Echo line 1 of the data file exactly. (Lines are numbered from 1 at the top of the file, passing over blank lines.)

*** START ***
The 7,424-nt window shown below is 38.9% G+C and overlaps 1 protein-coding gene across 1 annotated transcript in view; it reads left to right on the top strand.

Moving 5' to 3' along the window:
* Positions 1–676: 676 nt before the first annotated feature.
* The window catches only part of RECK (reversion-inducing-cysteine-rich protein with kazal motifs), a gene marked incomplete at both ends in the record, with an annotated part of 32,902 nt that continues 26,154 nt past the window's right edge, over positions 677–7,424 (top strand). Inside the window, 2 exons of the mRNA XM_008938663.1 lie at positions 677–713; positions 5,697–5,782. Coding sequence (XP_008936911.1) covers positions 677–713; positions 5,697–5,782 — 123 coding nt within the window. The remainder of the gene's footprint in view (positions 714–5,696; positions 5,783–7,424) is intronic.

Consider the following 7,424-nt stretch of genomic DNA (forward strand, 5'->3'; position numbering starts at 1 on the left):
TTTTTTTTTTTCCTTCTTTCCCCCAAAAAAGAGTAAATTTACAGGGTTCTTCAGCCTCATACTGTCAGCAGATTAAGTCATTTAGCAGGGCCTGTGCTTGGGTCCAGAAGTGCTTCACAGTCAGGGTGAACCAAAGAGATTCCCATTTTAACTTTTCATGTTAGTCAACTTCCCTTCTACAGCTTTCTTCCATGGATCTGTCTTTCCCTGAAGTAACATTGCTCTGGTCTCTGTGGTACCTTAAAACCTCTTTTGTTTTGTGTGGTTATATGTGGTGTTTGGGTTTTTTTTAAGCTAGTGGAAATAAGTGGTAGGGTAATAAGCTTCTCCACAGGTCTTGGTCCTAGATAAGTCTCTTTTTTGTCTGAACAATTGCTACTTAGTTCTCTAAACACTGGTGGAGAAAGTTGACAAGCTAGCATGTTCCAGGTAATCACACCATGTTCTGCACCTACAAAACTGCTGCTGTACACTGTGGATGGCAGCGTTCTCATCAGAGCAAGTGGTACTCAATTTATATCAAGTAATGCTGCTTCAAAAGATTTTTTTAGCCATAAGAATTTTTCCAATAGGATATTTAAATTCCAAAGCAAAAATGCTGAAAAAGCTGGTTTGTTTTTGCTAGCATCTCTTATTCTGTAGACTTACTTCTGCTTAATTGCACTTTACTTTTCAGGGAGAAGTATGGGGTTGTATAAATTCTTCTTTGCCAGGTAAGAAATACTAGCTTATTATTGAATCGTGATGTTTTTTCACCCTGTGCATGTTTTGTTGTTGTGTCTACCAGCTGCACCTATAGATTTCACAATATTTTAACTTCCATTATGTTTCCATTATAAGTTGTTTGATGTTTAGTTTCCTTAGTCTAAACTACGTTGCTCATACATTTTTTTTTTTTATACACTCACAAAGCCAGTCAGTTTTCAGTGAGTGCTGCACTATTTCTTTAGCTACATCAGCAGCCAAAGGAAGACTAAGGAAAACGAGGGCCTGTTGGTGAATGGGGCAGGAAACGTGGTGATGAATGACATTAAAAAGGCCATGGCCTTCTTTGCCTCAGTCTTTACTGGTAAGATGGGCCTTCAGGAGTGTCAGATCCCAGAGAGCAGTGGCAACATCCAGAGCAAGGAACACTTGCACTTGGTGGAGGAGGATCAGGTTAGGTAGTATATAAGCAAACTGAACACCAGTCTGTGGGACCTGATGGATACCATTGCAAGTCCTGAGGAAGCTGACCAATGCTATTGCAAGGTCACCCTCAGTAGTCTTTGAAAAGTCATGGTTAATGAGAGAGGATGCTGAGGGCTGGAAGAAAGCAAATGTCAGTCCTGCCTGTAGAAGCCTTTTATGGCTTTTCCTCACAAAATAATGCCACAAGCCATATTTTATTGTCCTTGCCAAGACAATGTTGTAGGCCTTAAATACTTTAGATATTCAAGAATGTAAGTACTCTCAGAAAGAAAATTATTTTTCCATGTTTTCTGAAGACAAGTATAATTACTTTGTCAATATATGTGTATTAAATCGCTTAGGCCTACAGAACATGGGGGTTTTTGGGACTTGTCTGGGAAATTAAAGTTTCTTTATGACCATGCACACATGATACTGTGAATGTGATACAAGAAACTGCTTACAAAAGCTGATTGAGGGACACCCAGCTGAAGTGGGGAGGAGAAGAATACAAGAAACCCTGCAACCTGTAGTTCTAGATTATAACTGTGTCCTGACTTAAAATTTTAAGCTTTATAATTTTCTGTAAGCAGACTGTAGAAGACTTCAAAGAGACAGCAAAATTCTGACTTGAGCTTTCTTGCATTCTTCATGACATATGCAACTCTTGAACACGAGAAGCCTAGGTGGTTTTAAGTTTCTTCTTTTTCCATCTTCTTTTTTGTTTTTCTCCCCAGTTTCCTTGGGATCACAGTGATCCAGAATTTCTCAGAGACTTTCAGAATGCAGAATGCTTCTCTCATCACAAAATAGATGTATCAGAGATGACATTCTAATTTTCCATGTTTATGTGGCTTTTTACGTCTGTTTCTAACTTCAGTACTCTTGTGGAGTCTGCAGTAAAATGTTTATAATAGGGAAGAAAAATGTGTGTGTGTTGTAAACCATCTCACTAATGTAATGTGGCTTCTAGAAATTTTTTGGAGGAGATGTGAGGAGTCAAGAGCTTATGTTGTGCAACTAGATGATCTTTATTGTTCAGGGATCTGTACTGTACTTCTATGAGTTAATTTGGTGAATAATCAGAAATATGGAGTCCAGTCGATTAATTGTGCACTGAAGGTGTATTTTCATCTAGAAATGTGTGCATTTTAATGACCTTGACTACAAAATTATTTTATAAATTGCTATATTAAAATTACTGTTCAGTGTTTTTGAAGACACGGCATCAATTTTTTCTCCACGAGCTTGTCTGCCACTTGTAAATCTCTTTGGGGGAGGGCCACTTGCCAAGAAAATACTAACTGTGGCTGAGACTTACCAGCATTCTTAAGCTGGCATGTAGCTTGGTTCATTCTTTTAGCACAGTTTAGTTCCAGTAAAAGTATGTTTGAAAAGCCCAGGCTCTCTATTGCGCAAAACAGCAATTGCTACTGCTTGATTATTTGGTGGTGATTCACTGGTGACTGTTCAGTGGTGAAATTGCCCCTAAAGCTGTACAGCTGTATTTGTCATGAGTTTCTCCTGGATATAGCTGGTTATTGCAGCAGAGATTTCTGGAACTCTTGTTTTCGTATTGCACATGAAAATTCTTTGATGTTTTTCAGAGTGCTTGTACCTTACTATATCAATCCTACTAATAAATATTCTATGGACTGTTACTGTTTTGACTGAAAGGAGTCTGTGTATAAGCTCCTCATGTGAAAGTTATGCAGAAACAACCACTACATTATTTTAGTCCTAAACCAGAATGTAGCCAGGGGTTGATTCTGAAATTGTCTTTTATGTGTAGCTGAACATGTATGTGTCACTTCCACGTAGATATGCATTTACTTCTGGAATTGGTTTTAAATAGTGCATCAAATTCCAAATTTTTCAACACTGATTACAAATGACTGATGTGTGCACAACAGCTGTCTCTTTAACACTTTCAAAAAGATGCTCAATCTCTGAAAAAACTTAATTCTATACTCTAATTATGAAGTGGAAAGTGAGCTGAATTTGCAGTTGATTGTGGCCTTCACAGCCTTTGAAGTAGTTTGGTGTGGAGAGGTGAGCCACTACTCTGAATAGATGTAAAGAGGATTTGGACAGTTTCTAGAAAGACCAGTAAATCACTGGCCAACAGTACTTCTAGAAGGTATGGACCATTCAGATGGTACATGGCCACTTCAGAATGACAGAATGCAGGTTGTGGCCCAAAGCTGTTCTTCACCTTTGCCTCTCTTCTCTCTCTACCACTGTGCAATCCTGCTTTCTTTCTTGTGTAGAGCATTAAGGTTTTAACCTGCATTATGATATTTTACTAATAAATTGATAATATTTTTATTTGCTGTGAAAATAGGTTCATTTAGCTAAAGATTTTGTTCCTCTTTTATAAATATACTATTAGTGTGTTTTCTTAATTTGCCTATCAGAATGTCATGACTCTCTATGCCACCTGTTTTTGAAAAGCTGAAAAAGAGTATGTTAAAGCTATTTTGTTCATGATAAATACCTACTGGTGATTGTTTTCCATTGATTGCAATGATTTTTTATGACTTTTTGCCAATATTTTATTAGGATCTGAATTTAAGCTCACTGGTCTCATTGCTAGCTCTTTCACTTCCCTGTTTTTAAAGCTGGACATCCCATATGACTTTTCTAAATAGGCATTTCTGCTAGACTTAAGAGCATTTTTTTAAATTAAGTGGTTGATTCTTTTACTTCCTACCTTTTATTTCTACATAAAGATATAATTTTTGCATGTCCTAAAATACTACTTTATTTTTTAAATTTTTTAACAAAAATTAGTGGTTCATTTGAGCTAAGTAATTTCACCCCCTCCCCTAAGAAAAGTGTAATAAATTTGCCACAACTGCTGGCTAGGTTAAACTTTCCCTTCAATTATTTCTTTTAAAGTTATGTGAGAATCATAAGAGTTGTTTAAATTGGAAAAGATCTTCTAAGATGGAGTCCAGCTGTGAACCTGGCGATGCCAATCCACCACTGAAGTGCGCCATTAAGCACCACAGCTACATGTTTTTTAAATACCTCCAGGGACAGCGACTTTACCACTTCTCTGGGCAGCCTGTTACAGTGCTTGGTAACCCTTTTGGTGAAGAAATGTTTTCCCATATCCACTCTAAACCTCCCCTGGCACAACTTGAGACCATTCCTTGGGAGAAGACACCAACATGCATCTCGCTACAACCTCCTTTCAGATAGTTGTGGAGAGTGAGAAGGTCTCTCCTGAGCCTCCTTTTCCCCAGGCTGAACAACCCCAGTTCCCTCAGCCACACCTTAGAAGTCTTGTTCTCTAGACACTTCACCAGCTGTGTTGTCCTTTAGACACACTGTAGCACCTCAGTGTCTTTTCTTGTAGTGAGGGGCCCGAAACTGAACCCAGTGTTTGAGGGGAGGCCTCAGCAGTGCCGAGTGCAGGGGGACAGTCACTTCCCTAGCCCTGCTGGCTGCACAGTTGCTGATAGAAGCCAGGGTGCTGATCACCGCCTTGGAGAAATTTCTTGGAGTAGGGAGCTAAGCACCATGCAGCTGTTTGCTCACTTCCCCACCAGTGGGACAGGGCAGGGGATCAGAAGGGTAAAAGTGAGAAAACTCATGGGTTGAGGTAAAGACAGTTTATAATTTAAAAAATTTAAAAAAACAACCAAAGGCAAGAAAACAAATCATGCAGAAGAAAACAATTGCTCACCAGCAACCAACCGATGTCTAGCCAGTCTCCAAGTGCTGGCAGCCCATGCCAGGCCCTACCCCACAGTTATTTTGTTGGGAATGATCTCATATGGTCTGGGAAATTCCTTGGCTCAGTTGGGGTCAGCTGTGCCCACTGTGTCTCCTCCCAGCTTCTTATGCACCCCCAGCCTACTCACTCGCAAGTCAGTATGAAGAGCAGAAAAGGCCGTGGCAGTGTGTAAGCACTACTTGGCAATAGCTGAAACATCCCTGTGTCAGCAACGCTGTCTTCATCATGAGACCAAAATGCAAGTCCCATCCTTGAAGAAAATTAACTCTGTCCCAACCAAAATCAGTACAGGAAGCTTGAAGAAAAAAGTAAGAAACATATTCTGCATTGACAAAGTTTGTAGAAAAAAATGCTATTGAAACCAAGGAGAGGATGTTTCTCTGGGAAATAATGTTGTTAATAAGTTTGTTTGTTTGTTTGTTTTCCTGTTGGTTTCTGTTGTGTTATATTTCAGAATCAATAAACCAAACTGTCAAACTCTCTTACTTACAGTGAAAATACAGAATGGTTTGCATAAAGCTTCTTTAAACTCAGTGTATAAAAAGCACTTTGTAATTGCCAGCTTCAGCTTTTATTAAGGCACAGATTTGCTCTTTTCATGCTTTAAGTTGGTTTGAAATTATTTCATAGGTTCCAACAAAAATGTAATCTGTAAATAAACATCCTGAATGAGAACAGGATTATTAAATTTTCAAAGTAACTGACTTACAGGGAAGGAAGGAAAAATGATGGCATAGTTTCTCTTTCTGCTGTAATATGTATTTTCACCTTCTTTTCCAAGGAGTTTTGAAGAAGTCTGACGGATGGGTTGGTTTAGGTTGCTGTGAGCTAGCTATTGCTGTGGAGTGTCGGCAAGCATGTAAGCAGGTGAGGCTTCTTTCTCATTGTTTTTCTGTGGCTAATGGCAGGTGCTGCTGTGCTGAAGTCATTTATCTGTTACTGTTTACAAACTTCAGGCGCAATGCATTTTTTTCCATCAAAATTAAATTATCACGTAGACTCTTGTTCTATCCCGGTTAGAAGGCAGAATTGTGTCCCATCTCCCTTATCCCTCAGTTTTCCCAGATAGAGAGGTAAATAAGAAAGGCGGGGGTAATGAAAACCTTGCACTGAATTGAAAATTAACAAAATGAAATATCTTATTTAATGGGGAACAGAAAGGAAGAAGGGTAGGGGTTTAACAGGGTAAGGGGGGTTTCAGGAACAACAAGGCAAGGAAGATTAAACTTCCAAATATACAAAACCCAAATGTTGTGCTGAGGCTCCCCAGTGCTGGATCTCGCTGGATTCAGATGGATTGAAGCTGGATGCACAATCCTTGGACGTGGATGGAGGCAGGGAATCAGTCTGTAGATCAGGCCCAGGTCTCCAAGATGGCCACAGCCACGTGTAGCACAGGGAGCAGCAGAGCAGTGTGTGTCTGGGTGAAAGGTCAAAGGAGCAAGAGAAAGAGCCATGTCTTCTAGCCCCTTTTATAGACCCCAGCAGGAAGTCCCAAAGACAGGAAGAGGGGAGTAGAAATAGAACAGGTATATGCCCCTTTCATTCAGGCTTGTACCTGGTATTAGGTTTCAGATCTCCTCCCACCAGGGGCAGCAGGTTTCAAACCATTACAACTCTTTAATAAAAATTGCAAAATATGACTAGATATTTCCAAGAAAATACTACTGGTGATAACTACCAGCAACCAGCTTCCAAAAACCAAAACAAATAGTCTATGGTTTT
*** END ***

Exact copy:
The 7,424-nt window shown below is 38.9% G+C and overlaps 1 protein-coding gene across 1 annotated transcript in view; it reads left to right on the top strand.